Every week (at least) I pray "Give us this day our daily bread." And every day, every week, for years and years without exception, God has said, "Yes." Not so for many others in the broad world.
Every week I pray that God will bless our pastor with a truthful, passionate word from the Word. And every week without exception, God has said "Yes." This is not to be taken for granted.
Every time I have dug into Scripture to bring something to the pulpit myself, I have asked God to open it to me, and to guide my thinking, and to give me something of His truth to say. And every time, He has graciously stooped to say, "Yes." This is not to be taken for granted.
Thinking of our last two children, and some worrisome concerns that arose during pregnancy, I remember that I prayed for my wife Valerie's safety, and for God's kind hand on our babies. And in both those cases, God graciously said, "Yes." This is not to be taken for granted.
In all the thousands of miles our family has traveled together, and the thousands we've traveled apart, I've prayed for safety on land, in the air, at sea. And every time, without exception, God has said, "Yes." This is not to be taken for granted.
But most pivotally for me, thirty-four years ago next month, I prayed to God for Jesus to be my Lord and Savior, that He would make me His own, to put His blood on me and forgive me all my sins. And God the Father, God the Son, and God the Holy Spirit said, "Yes."
Those are some seriously whopping-big "Yeses."
So why do these other, undeniably critical unmet needs seem so much larger? It is because they are as yet unmet. Because I haven't yet seen what God is going to do in those situations, finally. Because I'm living in the not-yet.
But suppose any one of those yeses had been a no. Suddenly what seems like a small facet of my life would become THE overwhelming and all-absorbing throb of all existence to me. One phone call at work, lost employment, disaster, and suddenly the entire landscape of my world would alter.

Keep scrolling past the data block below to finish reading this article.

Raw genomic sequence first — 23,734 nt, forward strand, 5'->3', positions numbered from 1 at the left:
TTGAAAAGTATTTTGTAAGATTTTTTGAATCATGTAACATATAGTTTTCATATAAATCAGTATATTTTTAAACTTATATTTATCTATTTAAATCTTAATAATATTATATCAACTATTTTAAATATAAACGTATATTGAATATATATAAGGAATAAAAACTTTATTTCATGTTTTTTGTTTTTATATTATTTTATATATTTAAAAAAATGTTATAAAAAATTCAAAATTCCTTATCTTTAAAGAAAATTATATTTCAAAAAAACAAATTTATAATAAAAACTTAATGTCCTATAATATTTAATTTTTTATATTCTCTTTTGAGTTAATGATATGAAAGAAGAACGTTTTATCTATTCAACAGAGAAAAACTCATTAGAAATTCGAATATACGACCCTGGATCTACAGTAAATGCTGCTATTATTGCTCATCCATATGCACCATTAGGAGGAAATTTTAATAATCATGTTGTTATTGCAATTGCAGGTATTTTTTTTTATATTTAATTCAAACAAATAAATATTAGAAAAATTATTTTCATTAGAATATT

Then that would become the need I felt most keenly, elbowing all else aside.
Am I saying that my ongoing crises aren't critical? No, I'm not; nor that yours are any less so.
What I am saying is that we characteristically forget that every critical, crying Not-yet is floating on a vast, billowing sea of Yes and Yes and Yes. If you are a Christian, reading this, God has said Yes to you far more often than He has said No; and you have every reason to believe that every No conceals a because I have a better idea. Behind our every prayer, our great Mediator, our Savior, our great High Priest the Lord Jesus Christ, pleads for us before the throne (Hebrews 7:25), adding His intercession to that of the blessed Holy Spirit (Romans 8:26).
I am saying that we all, on occasion, make the most spoiled-rotten brat look like a Model Child, through our bursting, thunderous ingratitude. At the very least, I am saying that for myself.
Indeed, what I'm trying to say has already been said better than I could ever phrase it:
Bless the LORD, O my soul,I leave you with that, and with the wish that you all be with God's people in church this weekend, hearing His word, loving His people, and thanking Him for his literally innumerable mercies.
and all that is within me, bless his holy name!
2 Bless the LORD, O my soul,
and forget not all his benefits,
3 who forgives all your iniquity,
who heals all your diseases,
4 who redeems your life from the pit,
who crowns you with steadfast love and mercy,
5 who satisfies you with good
so that your youth is renewed like the eagle's.